by Karolyn Surmont
During the interview, I always ask, What brought you here? The storie—they just tumble out. Some are straightforward and simple; others are fascinating or heart-breaking.
What is clear is that God is alive in our world.
When I ask, Why do you want to study theology? prospective students often look at me quizzically. They hesitate before answering as they try to determine how much to open up. I understand; I'm a stranger to them.
Many take me back to the beginning. They were cradle Catholics who attended Catholic school, but then they usually confess that, despite their Catholic upbringing, they really don't understand their faith. Others grew up Protestant or having no faith at all.
Yet, somehow, all knew that God was calling them.
The more they talk, the more they share the moving details. Some have tales of falling away from the faith and into chemical abuse or promiscuous lifestyles, of serving time in jail, or just becoming self-focused.
Some share heart-breaking stories of losing faith after a loved one is taken from them. Still others say they got angry at God who seemed to abandon them when they suffered illness, poverty, loss of a job, or when life just seemed hard.
Of course, not all the stories are tough stories. Some grew up in strong Catholic families and have always remained faithful. Some found their faith grew ever stronger for the very same reasons that drove others away.
In virtually every case, people inquire about studying theology after an encounter with Christ, directly or indirectly. The encounter can be through another person, an event, or an answered prayer.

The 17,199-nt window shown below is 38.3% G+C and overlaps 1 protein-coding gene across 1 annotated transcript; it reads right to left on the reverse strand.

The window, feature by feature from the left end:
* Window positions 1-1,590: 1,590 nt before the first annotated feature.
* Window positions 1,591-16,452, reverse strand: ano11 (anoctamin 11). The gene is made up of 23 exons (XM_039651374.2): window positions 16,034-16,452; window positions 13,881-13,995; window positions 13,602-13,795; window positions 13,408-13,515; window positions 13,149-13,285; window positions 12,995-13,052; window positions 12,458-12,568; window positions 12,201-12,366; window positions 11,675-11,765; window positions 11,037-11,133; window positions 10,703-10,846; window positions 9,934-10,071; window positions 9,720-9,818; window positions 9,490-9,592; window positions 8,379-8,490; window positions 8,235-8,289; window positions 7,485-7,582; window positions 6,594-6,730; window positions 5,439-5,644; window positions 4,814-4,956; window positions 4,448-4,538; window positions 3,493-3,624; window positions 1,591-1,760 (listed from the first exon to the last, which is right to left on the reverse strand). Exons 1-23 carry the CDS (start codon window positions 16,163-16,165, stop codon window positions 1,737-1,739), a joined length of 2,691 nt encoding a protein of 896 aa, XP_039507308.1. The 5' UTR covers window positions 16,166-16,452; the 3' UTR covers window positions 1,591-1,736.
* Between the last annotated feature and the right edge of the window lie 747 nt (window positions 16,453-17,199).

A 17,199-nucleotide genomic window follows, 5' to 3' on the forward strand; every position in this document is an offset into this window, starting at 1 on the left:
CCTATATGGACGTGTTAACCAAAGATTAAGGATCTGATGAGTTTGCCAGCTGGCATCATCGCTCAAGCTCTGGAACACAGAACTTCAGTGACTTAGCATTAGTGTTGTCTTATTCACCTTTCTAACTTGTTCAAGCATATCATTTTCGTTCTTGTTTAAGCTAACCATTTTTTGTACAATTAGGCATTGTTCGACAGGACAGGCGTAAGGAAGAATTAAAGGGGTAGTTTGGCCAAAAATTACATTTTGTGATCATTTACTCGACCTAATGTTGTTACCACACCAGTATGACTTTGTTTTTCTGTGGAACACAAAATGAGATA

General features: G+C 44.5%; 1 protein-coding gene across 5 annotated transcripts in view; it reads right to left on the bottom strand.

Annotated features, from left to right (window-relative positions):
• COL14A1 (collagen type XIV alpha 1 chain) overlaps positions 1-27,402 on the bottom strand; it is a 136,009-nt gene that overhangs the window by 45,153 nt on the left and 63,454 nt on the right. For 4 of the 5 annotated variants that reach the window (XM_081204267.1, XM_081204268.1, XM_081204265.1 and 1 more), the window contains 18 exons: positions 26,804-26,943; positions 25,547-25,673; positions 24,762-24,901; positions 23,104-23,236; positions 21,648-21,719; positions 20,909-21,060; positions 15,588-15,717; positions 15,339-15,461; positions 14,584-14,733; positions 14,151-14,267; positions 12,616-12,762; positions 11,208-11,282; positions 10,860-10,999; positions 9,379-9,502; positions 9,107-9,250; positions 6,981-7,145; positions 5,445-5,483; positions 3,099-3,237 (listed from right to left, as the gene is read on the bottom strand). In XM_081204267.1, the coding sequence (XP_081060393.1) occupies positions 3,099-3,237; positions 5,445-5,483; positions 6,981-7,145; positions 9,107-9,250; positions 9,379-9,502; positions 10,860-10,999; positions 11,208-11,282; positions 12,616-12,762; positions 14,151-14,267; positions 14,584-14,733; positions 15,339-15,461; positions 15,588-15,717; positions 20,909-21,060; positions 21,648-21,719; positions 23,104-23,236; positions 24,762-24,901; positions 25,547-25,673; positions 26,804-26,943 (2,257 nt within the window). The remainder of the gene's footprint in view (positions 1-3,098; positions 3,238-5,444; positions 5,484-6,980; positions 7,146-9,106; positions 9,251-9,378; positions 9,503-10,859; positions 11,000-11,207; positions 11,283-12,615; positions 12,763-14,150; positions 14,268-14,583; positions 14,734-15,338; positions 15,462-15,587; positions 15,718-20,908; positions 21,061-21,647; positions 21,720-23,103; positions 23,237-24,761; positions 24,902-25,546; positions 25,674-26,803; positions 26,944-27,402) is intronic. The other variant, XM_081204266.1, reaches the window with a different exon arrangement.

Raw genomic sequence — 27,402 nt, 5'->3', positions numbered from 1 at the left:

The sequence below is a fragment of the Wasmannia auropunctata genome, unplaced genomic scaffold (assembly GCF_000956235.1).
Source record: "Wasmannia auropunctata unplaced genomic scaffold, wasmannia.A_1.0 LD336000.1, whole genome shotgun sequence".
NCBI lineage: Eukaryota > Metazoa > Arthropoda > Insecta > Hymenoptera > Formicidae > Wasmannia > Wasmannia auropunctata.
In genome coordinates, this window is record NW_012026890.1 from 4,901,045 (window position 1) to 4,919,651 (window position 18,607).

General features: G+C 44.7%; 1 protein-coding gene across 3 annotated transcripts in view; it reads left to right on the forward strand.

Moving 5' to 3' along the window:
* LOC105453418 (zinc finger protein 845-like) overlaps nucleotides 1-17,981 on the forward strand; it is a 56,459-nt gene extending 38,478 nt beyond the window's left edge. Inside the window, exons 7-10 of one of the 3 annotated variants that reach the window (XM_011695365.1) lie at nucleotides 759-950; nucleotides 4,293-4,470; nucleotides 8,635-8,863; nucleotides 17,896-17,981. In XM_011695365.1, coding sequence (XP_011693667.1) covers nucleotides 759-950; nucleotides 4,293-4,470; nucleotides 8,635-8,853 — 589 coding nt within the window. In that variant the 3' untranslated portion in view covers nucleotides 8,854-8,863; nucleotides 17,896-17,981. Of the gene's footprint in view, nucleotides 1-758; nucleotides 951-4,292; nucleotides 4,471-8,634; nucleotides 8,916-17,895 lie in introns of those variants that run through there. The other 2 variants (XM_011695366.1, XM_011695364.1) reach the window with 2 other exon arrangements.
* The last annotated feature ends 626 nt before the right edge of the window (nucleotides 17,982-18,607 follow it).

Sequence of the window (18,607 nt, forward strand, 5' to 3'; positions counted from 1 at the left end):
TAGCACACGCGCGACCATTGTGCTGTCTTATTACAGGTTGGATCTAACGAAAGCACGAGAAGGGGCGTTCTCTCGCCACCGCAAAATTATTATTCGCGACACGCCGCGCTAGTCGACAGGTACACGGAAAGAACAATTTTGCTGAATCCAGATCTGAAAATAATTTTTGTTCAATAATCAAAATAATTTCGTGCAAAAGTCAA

Seeing the amazing faith of those who are spiritually blessed though materially impoverished can cause a wealthy person to realize he is the one who is truly impoverished. Feeling peace in the midst of personal tragedy can make one realize there is a God who cares.
It is then that they come. They come to study so that they can give back to the God who never abandoned them; who continually called them; who gives them hope. They come to study so they can share with others what they have finally foundJesus Christ who is their salvation, hope, and happiness.
What these stories tell me is that God is working in the lives of Christians everywhere. It doesn't matter one's background or history. What matters is that God is calling each one of us, sinners though we are, cradle Catholics, converts and reverts alike, to commit ourselves to him and to share the good news with joy.
By telling our stories, we can bring glory to God. So take a risk and tell someone your story, and then ask them to tell you theirs.
Karolyn SurmontKarolyn Surmont is a member of Sacred Heart's Institute for Ministry and is a part-time faculty member.